A Year and A Day: Duende

Changeling: the Dreaming

Homebrew Rules

Character Creation Guide Download: Duende.pdf

Quoth the Duende –

As the Puti:
“Welcome, Welcome, Can I get you something to drink?”

As the Berde:
“Hah! There was a bucket of water on-top of the door, I can’t believe that actually worked, you look so stupid!”

As the Pula:
“I am going to ask you one more time, please step away from the door.”

As the Itim:
“Get the f*** away from my property, I will kill you.”

Kith Excerpt:

Sometimes they are little more than nasty little wood-dwarves that maintain hidden households in the forest. Other times they are invisible house-keepers, protecting the poor and performing chores under cover of darkness. In one aspect they favor families, especially women and children; rewarding kindness with little trinkets and sweets. In another aspect they are vicious killers, who maim and steal from the same families who they used to coddle.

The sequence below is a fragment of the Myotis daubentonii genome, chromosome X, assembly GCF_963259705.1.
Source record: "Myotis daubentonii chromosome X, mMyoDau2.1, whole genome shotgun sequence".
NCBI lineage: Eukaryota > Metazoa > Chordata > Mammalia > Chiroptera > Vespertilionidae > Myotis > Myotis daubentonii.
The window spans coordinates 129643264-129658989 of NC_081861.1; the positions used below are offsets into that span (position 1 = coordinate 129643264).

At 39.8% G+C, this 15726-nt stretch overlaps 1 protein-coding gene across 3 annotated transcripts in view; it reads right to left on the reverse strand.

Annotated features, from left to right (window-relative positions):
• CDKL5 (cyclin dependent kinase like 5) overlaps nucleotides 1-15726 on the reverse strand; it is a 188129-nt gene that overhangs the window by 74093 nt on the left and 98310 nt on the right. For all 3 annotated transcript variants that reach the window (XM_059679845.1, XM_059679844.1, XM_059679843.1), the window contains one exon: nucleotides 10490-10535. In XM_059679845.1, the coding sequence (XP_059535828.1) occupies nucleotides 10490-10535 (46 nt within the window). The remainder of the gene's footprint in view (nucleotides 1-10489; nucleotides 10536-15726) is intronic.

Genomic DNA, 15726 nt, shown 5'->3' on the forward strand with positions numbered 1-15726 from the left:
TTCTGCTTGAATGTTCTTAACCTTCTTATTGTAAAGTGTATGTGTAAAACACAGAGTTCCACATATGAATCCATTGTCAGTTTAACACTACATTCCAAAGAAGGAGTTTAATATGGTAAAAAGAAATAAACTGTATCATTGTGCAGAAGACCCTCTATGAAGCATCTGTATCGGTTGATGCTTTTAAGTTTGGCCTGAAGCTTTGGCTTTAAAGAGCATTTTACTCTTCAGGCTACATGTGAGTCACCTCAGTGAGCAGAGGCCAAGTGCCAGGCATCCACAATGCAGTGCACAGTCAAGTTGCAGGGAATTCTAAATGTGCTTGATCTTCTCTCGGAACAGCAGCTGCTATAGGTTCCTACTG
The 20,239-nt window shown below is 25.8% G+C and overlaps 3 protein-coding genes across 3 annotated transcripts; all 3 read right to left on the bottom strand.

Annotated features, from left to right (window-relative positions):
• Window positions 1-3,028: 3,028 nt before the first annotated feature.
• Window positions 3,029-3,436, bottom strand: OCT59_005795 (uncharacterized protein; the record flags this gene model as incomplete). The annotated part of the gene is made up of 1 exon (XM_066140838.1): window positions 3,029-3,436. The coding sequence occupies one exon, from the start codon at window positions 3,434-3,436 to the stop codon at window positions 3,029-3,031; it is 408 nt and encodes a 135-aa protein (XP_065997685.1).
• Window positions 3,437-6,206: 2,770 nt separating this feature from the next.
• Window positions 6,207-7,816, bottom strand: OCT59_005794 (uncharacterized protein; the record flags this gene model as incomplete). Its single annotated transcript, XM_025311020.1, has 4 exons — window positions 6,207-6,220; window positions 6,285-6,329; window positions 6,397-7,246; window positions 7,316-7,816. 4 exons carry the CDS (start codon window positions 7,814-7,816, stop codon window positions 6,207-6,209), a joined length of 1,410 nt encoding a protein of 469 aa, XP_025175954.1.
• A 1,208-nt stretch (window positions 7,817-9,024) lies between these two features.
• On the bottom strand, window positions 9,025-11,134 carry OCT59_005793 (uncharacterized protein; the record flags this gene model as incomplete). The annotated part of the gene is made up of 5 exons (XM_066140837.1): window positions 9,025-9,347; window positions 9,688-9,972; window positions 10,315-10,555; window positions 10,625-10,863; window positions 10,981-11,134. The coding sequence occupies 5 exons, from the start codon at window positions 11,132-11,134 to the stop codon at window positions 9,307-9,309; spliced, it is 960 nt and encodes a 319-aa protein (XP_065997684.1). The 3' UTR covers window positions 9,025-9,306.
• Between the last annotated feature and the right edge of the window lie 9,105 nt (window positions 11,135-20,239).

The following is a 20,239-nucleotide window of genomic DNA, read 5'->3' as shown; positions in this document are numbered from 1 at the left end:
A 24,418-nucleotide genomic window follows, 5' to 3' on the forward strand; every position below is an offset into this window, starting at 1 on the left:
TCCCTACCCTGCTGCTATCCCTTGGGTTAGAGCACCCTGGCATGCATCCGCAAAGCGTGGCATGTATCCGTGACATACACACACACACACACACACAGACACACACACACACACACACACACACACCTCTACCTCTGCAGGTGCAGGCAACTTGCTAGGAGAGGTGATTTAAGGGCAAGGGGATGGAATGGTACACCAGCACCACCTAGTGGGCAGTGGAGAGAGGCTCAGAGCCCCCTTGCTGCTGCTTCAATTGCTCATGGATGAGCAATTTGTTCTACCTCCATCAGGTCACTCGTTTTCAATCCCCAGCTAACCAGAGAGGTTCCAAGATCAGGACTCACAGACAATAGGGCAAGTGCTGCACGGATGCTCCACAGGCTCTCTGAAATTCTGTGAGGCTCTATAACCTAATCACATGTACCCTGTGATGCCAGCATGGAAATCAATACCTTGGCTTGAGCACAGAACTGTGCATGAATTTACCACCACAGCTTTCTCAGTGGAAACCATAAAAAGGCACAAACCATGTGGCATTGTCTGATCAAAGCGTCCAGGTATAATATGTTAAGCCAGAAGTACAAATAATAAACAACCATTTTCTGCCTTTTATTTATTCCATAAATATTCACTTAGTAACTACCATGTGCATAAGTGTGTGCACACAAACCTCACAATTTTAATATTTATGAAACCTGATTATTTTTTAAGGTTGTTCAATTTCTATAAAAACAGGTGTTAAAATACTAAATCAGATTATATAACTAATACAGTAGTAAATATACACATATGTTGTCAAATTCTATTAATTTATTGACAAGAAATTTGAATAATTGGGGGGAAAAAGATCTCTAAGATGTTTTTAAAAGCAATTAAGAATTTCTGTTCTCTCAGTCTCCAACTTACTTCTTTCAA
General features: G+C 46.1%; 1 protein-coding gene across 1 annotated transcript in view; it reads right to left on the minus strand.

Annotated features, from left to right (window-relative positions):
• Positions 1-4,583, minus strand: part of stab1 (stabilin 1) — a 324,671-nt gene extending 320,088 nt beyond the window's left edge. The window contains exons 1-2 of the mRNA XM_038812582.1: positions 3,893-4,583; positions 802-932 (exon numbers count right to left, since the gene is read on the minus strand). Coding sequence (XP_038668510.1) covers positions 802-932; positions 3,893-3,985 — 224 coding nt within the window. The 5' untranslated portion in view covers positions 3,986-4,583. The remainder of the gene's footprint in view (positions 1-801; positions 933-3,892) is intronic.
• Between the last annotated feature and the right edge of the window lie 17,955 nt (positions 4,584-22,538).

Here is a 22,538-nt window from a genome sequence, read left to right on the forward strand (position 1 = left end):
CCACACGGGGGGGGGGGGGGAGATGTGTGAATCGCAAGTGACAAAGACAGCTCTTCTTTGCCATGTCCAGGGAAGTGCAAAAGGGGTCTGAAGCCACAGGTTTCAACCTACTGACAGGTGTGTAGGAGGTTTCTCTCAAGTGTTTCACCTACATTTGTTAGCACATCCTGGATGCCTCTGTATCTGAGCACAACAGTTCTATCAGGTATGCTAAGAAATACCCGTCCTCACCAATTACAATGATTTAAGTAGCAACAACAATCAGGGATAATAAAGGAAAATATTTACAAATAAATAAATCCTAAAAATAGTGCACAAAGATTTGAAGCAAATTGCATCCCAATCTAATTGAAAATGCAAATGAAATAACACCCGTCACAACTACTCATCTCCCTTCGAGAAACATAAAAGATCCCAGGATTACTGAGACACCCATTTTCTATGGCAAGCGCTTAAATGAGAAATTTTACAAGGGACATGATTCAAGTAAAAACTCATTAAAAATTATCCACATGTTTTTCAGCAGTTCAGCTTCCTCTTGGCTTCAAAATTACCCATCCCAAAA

Capricious and manic, the Duende or Dwende are one of the most misunderstood of the Aswang (Filipino Monsters). They are manifestations of both a home’s domesticity and the wildness of the forests. They are representations of both Lewenri (Seelie) and Aghoy (Unseelie), and the extremes of both courts. In this, the Duende family of Aswang serves the force of duality that the Filipino Dreaming is notorious for. While most are at a loss as to understand what aspect a Duende offers, those few wise in the ways of the Aswang offer an easy explanation. The Duende are.

A Duende doesn’t have seemings like the other Kapatiran (Kith). Instead it has phases that dictate their roles at certain points in life. In all effects, these four phases are akin to four different actual lives, not unlike the Seemings of other Fae. Each life can be guessed by which color he wears. White are the most benevolent, Green are kind but mischievous, red are nasty and mean, and black are the most malevolent. What may be a friend or ally in one life, will turn against fellows in another life with no rhyme of reason to offer solutions.



“The Duende, then, is a power, not a work. It is a struggle, not a thought.”
– García Lorca, Trans. A. S. Kline, “Theory and Play Of The Duende”


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